Further to my colleague Matthew’s professional negligence blog, the Supreme Court has provided very helpful guidance in circumstances in which Solicitors should be responsible for misrepresentations to parties who are not their clients. These situations are most likely to arise where one party to a transaction and/or litigation is represented and one party is not. Given the recent funding reforms in respect of Civil Litigation, it is quite possible that these scenarios will arise more frequently in the future and it is therefore helpful at times to have some guidance from the Supreme Court.
The facts of the present case:
The Claimant in the present case was a well-known lender who had lent money to a Company to purchase a small industrial estate made up of four units. Initially, a charge had been secured against all four units in respect of the lending. As time went on, the Claimant sold one Unit, the lender consented to the charge only being secured on the remaining three units, subject to a significant reduction in the loan. This proceeded without a hitch. A few months later, a sale was agreed for a second unit. Again, the lender agreed to their charge only remaining on the 2 units again subject to a significant repayment. On the eve of the sale of the second unit, the Solicitor acting for the Company emailed the lender requesting that they sign a Deed of Discharge for the entire loan and incorrectly stated that the entire loan would be repaid on the sale of the second unit. Despite this not being consistent with what had been previously agreed by the lender, the lenders signed the Deeds of Discharge. Accordingly, the sale proceeded and the lenders charge over all of the industrial units was discharged. The Limited Company continued to make payments on the interest of the loan but subsequently went into liquidation and when the lender came to try and enforce their security over the remaining two industrial units, it was discovered that there was no security.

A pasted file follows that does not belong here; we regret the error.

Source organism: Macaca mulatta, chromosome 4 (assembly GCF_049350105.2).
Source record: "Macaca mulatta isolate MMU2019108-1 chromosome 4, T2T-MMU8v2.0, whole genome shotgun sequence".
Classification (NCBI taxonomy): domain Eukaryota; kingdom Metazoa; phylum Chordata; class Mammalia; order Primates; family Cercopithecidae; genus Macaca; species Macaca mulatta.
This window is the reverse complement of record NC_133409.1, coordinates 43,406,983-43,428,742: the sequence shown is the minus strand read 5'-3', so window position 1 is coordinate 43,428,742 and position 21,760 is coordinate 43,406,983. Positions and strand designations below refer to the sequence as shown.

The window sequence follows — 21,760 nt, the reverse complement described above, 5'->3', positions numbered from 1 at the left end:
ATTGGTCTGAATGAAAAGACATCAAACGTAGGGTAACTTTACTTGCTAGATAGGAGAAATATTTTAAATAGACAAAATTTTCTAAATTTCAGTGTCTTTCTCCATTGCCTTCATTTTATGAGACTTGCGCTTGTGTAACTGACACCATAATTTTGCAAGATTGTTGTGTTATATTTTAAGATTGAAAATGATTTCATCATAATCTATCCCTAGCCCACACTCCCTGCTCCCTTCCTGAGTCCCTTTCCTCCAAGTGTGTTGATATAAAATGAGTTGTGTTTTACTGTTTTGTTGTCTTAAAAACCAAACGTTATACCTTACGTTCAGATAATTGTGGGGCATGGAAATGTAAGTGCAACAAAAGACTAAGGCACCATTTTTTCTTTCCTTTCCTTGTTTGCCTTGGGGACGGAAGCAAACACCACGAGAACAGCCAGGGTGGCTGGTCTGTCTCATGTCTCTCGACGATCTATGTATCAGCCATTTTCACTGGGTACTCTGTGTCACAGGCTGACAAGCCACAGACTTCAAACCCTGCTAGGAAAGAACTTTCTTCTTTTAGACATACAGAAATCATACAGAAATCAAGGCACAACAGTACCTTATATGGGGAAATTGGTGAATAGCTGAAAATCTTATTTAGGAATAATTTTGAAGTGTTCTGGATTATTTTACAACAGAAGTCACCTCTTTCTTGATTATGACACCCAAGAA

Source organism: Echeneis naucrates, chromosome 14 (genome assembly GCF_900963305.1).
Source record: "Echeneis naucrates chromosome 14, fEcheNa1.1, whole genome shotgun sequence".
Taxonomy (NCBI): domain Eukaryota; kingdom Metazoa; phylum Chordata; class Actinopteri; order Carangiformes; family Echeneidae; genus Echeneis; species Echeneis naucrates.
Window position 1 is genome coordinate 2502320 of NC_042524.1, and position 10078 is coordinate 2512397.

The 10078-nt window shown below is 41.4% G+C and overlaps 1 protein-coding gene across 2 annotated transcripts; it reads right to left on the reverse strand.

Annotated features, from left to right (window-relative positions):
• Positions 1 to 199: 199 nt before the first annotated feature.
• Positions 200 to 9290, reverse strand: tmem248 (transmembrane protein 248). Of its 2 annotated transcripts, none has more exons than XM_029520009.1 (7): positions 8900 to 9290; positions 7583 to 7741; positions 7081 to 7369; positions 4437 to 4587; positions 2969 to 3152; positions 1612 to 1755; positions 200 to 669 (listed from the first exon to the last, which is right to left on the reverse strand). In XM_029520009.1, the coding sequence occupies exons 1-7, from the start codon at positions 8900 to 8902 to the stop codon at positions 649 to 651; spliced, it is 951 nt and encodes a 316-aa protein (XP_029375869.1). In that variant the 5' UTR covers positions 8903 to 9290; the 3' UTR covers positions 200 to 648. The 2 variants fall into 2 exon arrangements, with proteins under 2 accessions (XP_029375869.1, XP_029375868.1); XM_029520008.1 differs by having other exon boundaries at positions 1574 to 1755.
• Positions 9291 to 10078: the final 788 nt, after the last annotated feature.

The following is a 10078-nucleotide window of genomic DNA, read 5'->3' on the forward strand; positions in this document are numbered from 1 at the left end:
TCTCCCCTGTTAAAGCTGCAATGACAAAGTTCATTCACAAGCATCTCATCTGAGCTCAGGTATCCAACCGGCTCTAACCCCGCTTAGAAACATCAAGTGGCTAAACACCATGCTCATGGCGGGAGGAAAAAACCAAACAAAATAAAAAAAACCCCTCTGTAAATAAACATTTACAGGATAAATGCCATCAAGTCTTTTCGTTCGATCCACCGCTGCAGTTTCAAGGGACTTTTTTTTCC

The question the Court had to answer was did the Solicitor acting for the Company owe a duty to the lender in respect of the false information which they had provided, particularly given that the lender was not represented.
In a Judgment which the other four Judges agreed, Lord Wilson set out the circumstances in which a Solicitor might be liable to a third party. The first part of the Judgment was a whistle-stop tour of the ‘greatest hits of Tort Law’ reviewing the leading cases of Hedley Byrne v Heller, Caparo v Dickman, Wyre Forest District Council and Spring v Guardian assurance. He then ran through some more specific authorities not from the UK but also from other Common Law jurisdictions.
The summary of the Law in general can be summed up to say a professional can be found to be negligent for a misstatement, despite having no contractual responsibility where the third party has relied upon the negligent misstatement and that reliance was reasonably foreseeable.
In respect of Solicitors, dealing with other parties, Lord Wilson observed that in the normal course of dealings, there is a presumption that the party on the other side of the transaction or litigation would not rely on the other side’s Solicitor’s representations. Accordingly therefore, for a Solicitor to be liable to a non-client for representations, they must have stepped outside their normal role in such so to have assumed some special responsibility.
In the present case, Lord Wilson found that there had been no such assumption of responsibility. The lender had chosen not to instruct their own Solicitors. However, the lenders employees had signed documentation which they either knew, or very easily could have discovered were entirely at odds with the arrangements which had been made. In those circumstances, it was not appropriate for them to have relied upon the word of the Solicitor on the other side of the transaction and nor should the Solicitor be liable for their alliance.
This is a sensible and common sense decision. It will be interesting to see how this Law develops, particularly with regard to duties of Solicitors to litigants in person on the other side as it is likely that the Court are going to be more sympathetic to individuals than they are to significant corporate lenders but for the moment, we have some quite clear guidance.
This is a technical area of law but if you think you have suffered a loss as a result of negligence by a solicitor not obviously instructed by you or acting for you here at Jordans Solicitors we have the expertise to consider whether you may be entitled to compensation. Call us today on 01924 457171 or click here for a call back.